So, I’m saying to Kristen that when she reads, ask the Lord for this kind of not physical but spiritual discernment — a spiritual sight of Christ that is different than an argument from evidences drawn with inferences.
3. Meditate on Jesus’s kindness.
Think much about the patience and mercy of God to doubters. Peter said, “Lord, if it is you, command me to come to you on the water” (Matthew 14:28). He’s going to walk on water. And Jesus said, “Come” (Matthew 14:29). So, Peter got out of the boat, walked on the water, and came to Jesus. And then it says, “But when he saw the wind, he was afraid, and beginning to sink he cried out, ‘Lord, save me’” (Matthew 14:30). And Jesus did not say, “Tough, man. I don’t want to. What a jerk. I just told you that you could do this, and you were doing it.” No, that is not what Jesus said or did. “Jesus immediately reached out his hand and took hold of him, saying to him, ‘O you of little faith, why did you doubt?’” (Matthew 14:31).
So, meditate on the kindness and the patience of Jesus to doubters. Peter is doubting, and Jesus reaches out his hand. Maybe that’s what Kristen would feel as she reads this — he is reaching out his hand to me in my doubt.
4. Seek out the strong.
Seek out people of strong faith to read outside the Bible and to be around in person, and make them your heroes. “Remember your leaders, those who spoke to you the word of God. Consider the outcome of their way of life, and imitate their faith. Jesus Christ is the same yesterday and today and forever” (Hebrews 13:7–8). So, he explicitly wants us to look to people who are ahead of us in this battle of faith, and take heart from looking at the outcome of their faith. And here’s another one in Hebrews. Hebrews seems to be really big on this communal nature of fighting the fight of faith.
Take care, brothers, lest there be in any of you an evil, unbelieving [you could say doubting] heart, leading you to fall away from the living God. But exhort one another every day, as long as it is called “today,” that none of you may be hardened by the deceitfulness of sin. (Hebrews 3:12–13)
In other words, we need to be in groups where people fight with us and help us and direct us to things that will give strength to our faith rather than weaken it.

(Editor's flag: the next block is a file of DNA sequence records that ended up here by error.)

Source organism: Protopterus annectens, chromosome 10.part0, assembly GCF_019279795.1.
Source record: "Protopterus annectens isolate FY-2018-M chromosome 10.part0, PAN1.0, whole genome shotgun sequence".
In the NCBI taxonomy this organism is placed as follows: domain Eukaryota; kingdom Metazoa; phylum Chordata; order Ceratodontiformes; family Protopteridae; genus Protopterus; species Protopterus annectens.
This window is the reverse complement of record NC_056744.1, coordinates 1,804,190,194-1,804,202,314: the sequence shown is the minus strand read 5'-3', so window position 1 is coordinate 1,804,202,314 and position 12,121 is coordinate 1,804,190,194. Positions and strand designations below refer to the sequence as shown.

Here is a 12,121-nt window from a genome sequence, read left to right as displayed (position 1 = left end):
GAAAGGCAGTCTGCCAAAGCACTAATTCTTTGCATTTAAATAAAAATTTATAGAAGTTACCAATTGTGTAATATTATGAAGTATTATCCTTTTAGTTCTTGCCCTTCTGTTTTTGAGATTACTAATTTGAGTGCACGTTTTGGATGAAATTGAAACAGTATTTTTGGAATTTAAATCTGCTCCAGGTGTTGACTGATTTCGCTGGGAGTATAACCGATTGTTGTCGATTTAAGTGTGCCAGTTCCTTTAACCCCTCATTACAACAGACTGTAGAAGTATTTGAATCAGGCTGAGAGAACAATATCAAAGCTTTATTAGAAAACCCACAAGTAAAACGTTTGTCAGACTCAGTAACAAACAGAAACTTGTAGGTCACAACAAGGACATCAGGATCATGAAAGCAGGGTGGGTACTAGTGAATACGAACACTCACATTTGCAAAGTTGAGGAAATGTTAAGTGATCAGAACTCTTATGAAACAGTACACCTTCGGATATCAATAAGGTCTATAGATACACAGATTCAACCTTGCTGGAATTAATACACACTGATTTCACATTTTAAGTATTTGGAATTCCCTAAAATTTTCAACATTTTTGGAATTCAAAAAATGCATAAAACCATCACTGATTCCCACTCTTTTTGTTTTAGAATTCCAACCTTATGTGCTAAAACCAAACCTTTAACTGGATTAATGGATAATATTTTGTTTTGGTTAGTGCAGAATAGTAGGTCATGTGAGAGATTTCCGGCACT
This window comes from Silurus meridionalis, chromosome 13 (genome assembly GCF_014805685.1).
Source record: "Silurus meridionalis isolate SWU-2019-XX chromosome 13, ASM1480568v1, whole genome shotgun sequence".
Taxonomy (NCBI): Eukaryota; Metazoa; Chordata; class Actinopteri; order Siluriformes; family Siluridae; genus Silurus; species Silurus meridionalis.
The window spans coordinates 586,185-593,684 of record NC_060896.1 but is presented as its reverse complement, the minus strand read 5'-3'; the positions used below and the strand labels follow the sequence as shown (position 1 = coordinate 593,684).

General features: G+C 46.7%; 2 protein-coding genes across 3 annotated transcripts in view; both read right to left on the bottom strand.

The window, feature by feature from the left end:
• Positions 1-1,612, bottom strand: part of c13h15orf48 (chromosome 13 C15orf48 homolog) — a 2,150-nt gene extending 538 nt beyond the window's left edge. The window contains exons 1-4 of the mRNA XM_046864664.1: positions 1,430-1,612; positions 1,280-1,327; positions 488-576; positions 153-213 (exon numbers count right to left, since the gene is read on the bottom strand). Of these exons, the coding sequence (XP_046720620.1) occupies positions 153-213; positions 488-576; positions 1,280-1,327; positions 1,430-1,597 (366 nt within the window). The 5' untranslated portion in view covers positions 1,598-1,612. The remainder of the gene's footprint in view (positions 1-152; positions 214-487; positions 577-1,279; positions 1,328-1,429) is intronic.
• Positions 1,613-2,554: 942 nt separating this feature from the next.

5. Know your need of others.
Remember that the body has many members, and some are scholars who have thought long and hard about things that puzzle you, and have solved many of them. “The eye cannot say to the hand, ‘I have no need of you,’ nor again the head to the feet, ‘I have no need of you’” (1 Corinthians 12:21). And vice versa. And it may be that, sometimes, those of us who are doing footwork at any given time might need to remember, “Hey, there are some heads.” (And don’t let this conflict with Jesus as the head.)
That’s what he says here in 1 Corinthians 12:21 — some are heads, and some are feet. And the feet should never say, “I don’t need you, head,” when the head has spent ten years solving the problem that you’re just stumbling over. No, no, no. The point of the body of Christ is that there’s an answer to our problems. God is a God of coherence; he’s not a God of contradiction. There are answers to the issues in the Bible and the issues of culture. And people have gone before us. And there’s a wealth of wisdom in books, and we should befriend those people.
Finally, don’t stop reading your Bible because of these doubts and because of a spirit of cynicism. One of Satan’s main aims in your doubt and your cynicism is to get you to stop reading, when, in fact, the Bible says, “Faith comes from hearing, and hearing through the word of Christ” (Romans 10:17). And one last text:
Blessed is the man
who walks not in the counsel of the wicked,
nor stands in the way of sinners,
nor sits in the seat of scoffers;
but his delight is in the law of the Lord,
and on his law he meditates day and night.
He is like a tree
planted by streams of water
that yields its fruit in its season,
and its leaf does not wither.
In all that he does, he prospers. (Psalm 1:1–3)
So, the seasons come, the dry desert winds blow, and those whose roots are not planted by the streams wither by cynicism and doubt. But the person whose roots have gone down, meditating day and night on the word of God, is like a tree that has roots way down by the water, so that they’re not killed by the droughts of doubt.